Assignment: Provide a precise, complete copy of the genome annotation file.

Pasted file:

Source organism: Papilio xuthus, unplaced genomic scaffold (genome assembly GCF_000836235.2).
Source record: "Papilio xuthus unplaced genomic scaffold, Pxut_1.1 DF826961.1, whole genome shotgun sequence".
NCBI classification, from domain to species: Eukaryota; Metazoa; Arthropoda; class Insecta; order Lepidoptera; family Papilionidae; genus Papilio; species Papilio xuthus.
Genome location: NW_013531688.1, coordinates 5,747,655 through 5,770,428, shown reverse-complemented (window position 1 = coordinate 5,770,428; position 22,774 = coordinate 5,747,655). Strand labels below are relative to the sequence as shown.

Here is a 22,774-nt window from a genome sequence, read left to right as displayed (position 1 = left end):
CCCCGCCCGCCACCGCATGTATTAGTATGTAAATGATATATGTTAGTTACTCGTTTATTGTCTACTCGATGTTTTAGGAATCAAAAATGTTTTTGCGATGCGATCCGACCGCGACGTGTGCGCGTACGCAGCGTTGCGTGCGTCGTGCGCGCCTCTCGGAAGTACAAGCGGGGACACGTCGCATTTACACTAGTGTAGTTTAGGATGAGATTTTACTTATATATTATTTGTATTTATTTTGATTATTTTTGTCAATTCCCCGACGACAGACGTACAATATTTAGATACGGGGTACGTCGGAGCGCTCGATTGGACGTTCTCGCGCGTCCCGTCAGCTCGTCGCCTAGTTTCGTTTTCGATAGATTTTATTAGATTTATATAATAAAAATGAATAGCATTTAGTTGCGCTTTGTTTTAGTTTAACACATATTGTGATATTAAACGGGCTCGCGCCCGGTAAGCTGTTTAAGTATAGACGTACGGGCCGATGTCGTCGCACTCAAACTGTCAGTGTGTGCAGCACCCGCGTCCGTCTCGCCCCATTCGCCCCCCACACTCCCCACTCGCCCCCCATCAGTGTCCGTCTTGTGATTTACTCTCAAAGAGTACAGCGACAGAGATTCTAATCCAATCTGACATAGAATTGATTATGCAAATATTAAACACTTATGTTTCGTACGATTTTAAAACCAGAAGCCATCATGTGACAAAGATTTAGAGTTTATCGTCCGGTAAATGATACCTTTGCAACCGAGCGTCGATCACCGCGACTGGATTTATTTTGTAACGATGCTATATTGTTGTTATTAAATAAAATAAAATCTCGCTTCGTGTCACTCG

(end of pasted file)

Source organism: Papilio xuthus, unplaced genomic scaffold (genome assembly GCF_000836235.2).
Source record: "Papilio xuthus unplaced genomic scaffold, Pxut_1.1 DF826961.1, whole genome shotgun sequence".
NCBI classification, from domain to species: Eukaryota; Metazoa; Arthropoda; class Insecta; order Lepidoptera; family Papilionidae; genus Papilio; species Papilio xuthus.
Genome location: NW_013531688.1, coordinates 5,747,655 through 5,770,428, shown reverse-complemented (window position 1 = coordinate 5,770,428; position 22,774 = coordinate 5,747,655). Strand labels below are relative to the sequence as shown.

Here is a 22,774-nt window from a genome sequence, read left to right as displayed (position 1 = left end):
CCCCGCCCGCCACCGCATGTATTAGTATGTAAATGATATATGTTAGTTACTCGTTTATTGTCTACTCGATGTTTTAGGAATCAAAAATGTTTTTGCGATGCGATCCGACCGCGACGTGTGCGCGTACGCAGCGTTGCGTGCGTCGTGCGCGCCTCTCGGAAGTACAAGCGGGGACACGTCGCATTTACACTAGTGTAGTTTAGGATGAGATTTTACTTATATATTATTTGTATTTATTTTGATTATTTTTGTCAATTCCCCGACGACAGACGTACAATATTTAGATACGGGGTACGTCGGAGCGCTCGATTGGACGTTCTCGCGCGTCCCGTCAGCTCGTCGCCTAGTTTCGTTTTCGATAGATTTTATTAGATTTATATAATAAAAATGAATAGCATTTAGTTGCGCTTTGTTTTAGTTTAACACATATTGTGATATTAAACGGGCTCGCGCCCGGTAAGCTGTTTAAGTATAGACGTACGGGCCGATGTCGTCGCACTCAAACTGTCAGTGTGTGCAGCACCCGCGTCCGTCTCGCCCCATTCGCCCCCCACACTCCCCACTCGCCCCCCATCAGTGTCCGTCTTGTGATTTACTCTCAAAGAGTACAGCGACAGAGATTCTAATCCAATCTGACATAGAATTGATTATGCAAATATTAAACACTTATGTTTCGTACGATTTTAAAACCAGAAGCCATCATGTGACAAAGATTTAGAGTTTATCGTCCGGTAAATGATACCTTTGCAACCGAGCGTCGATCACCGCGACTGGATTTATTTTGTAACGATGCTATATTGTTGTTATTAAATAAAATAAAATCTCGCTTCGTGTCACTCG